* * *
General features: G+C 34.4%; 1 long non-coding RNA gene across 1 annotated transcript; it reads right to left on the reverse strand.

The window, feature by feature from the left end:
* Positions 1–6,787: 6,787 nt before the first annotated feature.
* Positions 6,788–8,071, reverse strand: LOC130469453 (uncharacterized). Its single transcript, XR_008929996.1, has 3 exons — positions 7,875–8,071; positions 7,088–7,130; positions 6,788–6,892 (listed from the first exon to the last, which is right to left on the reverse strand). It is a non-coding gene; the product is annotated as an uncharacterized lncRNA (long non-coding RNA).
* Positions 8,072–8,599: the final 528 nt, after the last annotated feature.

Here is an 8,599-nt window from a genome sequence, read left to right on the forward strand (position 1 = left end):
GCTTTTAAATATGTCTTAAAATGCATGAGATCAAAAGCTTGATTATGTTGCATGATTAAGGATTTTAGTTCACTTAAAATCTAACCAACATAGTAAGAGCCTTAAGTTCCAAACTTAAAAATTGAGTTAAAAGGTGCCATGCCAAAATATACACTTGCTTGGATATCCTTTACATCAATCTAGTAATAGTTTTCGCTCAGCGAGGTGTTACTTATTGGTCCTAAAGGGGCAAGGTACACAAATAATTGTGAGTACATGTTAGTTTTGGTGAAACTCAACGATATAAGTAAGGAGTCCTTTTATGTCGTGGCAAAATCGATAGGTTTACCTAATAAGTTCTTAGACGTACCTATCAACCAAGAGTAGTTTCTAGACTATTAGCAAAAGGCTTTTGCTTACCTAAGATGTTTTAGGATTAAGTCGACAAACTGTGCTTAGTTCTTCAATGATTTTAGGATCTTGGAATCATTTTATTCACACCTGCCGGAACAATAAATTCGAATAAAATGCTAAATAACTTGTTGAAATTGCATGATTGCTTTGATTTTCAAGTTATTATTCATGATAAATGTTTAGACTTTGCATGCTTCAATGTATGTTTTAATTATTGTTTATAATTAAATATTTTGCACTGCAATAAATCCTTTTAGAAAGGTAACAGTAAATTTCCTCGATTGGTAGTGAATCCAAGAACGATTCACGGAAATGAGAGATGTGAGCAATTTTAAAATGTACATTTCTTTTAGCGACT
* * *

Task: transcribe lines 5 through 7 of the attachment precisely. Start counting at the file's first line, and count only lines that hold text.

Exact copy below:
* Positions 8,072–8,599: the final 528 nt, after the last annotated feature.

Here is an 8,599-nt window from a genome sequence, read left to right on the forward strand (position 1 = left end):
GCTTTTAAATATGTCTTAAAATGCATGAGATCAAAAGCTTGATTATGTTGCATGATTAAGGATTTTAGTTCACTTAAAATCTAACCAACATAGTAAGAGCCTTAAGTTCCAAACTTAAAAATTGAGTTAAAAGGTGCCATGCCAAAATATACACTTGCTTGGATATCCTTTACATCAATCTAGTAATAGTTTTCGCTCAGCGAGGTGTTACTTATTGGTCCTAAAGGGGCAAGGTACACAAATAATTGTGAGTACATGTTAGTTTTGGTGAAACTCAACGATATAAGTAAGGAGTCCTTTTATGTCGTGGCAAAATCGATAGGTTTACCTAATAAGTTCTTAGACGTACCTATCAACCAAGAGTAGTTTCTAGACTATTAGCAAAAGGCTTTTGCTTACCTAAGATGTTTTAGGATTAAGTCGACAAACTGTGCTTAGTTCTTCAATGATTTTAGGATCTTGGAATCATTTTATTCACACCTGCCGGAACAATAAATTCGAATAAAATGCTAAATAACTTGTTGAAATTGCATGATTGCTTTGATTTTCAAGTTATTATTCATGATAAATGTTTAGACTTTGCATGCTTCAATGTATGTTTTAATTATTGTTTATAATTAAATATTTTGCACTGCAATAAATCCTTTTAGAAAGGTAACAGTAAATTTCCTCGATTGGTAGTGAATCCAAGAACGATTCACGGAAATGAGAGATGTGAGCAATTTTAAAATGTACATTTCTTTTAGCGACT